x Abu Dhabi, UAETuesday 21 November 2017

The meteoric rise of Saudi Arabia’s new crown prince

Crown Prince Mohammed bin Salman has cemented a stunning ascension to power and responsibility that will shape the kingdom — and likely the broader region — for decades.

A billboard showing King Salman, centre, with his son, the new Crown Prince Mohammed bin Salman, right, and Prince Mohammed bin Nayef, who was relieved of his duties as Saudi Arabia’s crown prince. Amr Nabil / AP Photo
A billboard showing King Salman, centre, with his son, the new Crown Prince Mohammed bin Salman, right, and Prince Mohammed bin Nayef, who was relieved of his duties as Saudi Arabia’s crown prince. Amr Nabil / AP Photo

ABU DHABI // Soon after a surprise royal decree on Wednesday morning placed Prince Mohammed bin Salman directly in line to be king, replacing his older cousin, the two men met at Safa palace in Mecca.

The elder prince, Mohammed bin Nayef, had been relieved of his position as crown prince as well as his long-time role as interior minister, effectively ending the powerful security chief’s career. He had come to pledge his loyalty and give his blessing to Prince Mohammed bin Salman, who bowed to kiss his hand, in a show of respect.

“I will rest now, and may God help you,” the outgoing crown prince said to his successor. “We will continue to take your guidance and advice,” Prince Mohammed bin Salman said in response.

With that exchange, the crown prince, in his early thirties, cemented a stunning ascension to power and responsibility that will shape the kingdom — and likely the broader region — for decades, as he works to steer his country through unprecedented economic and social change, and towards a more aggressive assertion of regional power.

Prince Mohammed’s rise began perhaps even before his father was named king in January 2015. The young prince reportedly became close to King Abdullah in the monarch’s later years, where the relative liberal and his nephew bonded over a shared vision for the kingdom’s future.

Prince Mohammed began mapping out ideas for restructuring the sclerotic government system, made slow moving and resistant to necessary change by its competing centres of power among the vast royal family, religious establishment and influential non-royal figures. Key to this was diversifying the economy away from its sapping dependence on oil revenue, and changing the unsustainable cradle-to-grave deal with Saudi’s 20 million citizens.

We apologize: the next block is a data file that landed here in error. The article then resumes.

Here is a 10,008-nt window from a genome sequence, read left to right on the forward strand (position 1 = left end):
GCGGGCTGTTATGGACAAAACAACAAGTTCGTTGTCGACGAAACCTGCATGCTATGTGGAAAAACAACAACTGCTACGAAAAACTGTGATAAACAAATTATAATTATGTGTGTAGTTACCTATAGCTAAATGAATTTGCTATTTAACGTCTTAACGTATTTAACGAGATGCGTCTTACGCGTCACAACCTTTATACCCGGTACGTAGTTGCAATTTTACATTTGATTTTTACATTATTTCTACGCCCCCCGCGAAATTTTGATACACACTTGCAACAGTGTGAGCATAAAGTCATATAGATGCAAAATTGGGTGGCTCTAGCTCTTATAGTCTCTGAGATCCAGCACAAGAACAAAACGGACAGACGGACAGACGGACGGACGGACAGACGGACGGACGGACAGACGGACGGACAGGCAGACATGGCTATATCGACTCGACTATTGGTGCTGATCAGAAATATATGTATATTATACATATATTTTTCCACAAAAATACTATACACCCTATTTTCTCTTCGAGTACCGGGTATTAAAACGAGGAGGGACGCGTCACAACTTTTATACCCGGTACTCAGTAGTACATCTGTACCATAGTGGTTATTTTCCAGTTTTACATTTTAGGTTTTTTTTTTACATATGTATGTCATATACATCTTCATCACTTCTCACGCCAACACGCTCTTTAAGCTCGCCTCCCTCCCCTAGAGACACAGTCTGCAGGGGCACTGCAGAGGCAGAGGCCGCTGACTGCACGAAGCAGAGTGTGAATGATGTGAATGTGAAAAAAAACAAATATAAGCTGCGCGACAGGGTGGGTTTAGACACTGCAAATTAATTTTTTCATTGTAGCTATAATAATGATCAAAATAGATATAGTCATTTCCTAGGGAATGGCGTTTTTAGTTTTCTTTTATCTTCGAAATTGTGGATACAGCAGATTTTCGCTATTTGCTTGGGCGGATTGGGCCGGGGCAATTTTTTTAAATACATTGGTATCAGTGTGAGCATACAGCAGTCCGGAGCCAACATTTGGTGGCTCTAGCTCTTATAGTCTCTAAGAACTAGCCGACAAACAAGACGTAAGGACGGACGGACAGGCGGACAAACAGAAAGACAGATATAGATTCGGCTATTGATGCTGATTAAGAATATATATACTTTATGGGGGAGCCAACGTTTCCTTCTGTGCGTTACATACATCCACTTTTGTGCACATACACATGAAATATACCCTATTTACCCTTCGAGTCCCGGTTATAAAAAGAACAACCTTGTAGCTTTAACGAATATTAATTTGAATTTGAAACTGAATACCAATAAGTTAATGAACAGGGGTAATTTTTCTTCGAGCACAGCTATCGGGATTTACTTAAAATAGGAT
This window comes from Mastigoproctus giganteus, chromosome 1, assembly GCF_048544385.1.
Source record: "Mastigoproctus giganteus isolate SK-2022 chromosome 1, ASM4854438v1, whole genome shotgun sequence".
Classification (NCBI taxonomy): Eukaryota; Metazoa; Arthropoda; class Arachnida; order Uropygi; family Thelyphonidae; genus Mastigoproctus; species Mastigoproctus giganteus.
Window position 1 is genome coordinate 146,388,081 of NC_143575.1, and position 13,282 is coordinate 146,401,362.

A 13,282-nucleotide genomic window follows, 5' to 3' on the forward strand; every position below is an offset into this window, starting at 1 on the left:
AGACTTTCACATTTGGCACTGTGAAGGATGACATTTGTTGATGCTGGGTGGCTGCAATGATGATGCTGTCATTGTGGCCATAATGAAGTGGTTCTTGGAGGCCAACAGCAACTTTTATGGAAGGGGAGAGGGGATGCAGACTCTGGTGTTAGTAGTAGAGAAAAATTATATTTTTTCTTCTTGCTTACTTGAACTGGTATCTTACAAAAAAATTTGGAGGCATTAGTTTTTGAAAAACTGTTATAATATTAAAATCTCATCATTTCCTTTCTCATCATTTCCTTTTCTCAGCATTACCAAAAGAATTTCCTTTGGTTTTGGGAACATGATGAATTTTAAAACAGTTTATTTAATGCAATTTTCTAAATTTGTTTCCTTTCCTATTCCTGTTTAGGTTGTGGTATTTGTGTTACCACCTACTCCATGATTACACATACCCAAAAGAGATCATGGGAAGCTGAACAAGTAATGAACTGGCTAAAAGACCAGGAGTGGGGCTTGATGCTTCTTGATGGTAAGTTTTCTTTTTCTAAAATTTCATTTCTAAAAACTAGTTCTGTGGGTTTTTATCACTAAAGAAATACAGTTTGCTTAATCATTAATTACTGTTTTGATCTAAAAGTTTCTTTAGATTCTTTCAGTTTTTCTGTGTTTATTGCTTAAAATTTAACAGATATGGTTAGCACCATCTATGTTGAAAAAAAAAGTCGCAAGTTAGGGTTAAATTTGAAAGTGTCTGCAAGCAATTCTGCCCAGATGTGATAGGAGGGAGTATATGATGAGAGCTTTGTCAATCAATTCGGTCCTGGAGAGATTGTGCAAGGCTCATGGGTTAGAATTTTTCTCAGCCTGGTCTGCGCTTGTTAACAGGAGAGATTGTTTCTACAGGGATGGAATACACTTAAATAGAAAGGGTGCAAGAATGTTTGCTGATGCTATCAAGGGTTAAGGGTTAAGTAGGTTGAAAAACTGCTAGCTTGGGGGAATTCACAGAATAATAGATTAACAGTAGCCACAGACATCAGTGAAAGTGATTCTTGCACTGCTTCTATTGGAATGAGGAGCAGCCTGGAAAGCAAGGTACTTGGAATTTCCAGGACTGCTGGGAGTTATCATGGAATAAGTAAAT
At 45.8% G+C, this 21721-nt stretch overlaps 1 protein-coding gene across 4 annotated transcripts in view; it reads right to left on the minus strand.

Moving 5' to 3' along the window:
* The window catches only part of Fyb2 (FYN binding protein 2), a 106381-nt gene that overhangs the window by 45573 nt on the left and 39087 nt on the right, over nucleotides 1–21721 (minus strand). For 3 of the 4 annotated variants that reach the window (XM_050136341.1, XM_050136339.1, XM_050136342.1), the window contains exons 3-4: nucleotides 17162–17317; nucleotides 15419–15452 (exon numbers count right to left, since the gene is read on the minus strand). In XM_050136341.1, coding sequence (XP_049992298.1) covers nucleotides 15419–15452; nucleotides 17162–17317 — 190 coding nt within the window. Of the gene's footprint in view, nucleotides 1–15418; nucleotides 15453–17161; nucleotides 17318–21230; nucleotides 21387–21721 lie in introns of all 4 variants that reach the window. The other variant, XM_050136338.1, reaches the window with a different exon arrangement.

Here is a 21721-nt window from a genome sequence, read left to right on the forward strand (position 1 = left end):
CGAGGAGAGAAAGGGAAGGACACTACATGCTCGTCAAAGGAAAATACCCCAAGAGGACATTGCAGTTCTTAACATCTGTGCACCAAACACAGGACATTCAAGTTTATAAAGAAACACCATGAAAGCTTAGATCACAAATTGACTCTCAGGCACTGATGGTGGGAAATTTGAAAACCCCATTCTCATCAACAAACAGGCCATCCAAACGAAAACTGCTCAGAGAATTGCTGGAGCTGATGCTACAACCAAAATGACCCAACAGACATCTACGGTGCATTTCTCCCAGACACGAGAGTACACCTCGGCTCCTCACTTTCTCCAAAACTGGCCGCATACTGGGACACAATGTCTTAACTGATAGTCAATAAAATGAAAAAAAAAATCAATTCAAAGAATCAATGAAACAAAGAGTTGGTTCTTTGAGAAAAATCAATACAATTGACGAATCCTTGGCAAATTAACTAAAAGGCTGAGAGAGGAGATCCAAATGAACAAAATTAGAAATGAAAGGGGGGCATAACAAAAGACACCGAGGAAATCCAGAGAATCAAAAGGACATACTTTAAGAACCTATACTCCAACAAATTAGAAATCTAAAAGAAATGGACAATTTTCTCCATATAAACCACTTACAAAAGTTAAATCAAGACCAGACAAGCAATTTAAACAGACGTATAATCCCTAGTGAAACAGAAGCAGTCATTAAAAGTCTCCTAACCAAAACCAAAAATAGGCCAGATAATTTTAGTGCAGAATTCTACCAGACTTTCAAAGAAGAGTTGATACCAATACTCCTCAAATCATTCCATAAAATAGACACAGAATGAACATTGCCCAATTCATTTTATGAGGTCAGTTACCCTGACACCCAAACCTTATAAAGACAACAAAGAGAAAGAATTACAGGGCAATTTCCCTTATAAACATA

When King Salman took the throne, the monarch’s favourite son and close advisor finally had the opportunity to begin making his vision into reality. He became the most powerful deputy crown prince in the kingdom’s history, with control of the defence ministry, the state oil company, and economic policy.

The cautious — and inefficient — Saudi policy process was swept aside, as the new deputy crown prince launched a military intervention in Yemen and rolled out a plan for a radical reshaping of the economy.

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The prince has a close relationship with Sheikh Mohammed bin Zayed, Crown Prince of Abu Dhabi and Deputy Supreme Commander of the Armed Forces, and the UAE made a strategic investment in an alliance with Riyadh, as the young reformer gained power.

Prince Mohammed bin Salman’s accumulation of power, his inexperience, breaking with tradition and his curtailing of power among other royal factions and clergy has sparked rumours of intrigue and manoeuvring against him. Among many Saudis, particularly those now middle aged or older, Prince Mohammed Bin Nayef is beloved for his campaign to defeat Al Qaeda’s terror campaign in the kingdom. In Washington as well, the outgoing crown prince was the most prominent figure in the relationship, and whose intelligence sharing and counter-terrorism cooperation helped make many careers.

But many younger Saudis — more than half of whom are under 25 — have seen Prince Mohammed Bin Salman’s rise as a sign of hope in a climate of uncertainty and fear over an economic future in which oil can no longer be relied upon. In parallel, young people also yearn for more social freedom.

Prince Mohammed has already shown that he is willing to reduce the power of conservative religious forces — to make life more enjoyable for young people and keep qualified Saudis in the country, but also to bring women into the workforce, a key component of economic sustainability.

An entertainment authority was established last year and has invested in creating entertainment options in a country where movie theatres are banned, and offered incentives to entrepreneurs in the nascent sector. When conservatives complained, the minister said they should “stay home”. He later said his remarks were taken out of context, but the episode illustrated the challenges such reforms will face.

It had been assumed that Prince Mohammed would likely replace his cousin before his elderly father dies, but many thought that would also hinge on his ability to demonstrate successes in the policies he spearheaded, and ability to consolidate power to beat back opposition from conservatives and others. The cautious, conservative Prince Mohammed Bin Nayef was always considered an option if the bold new path in the end did not work.

But now, that option has disappeared, and the roadblocks, for now, are gone.

tkhan@thenational.ae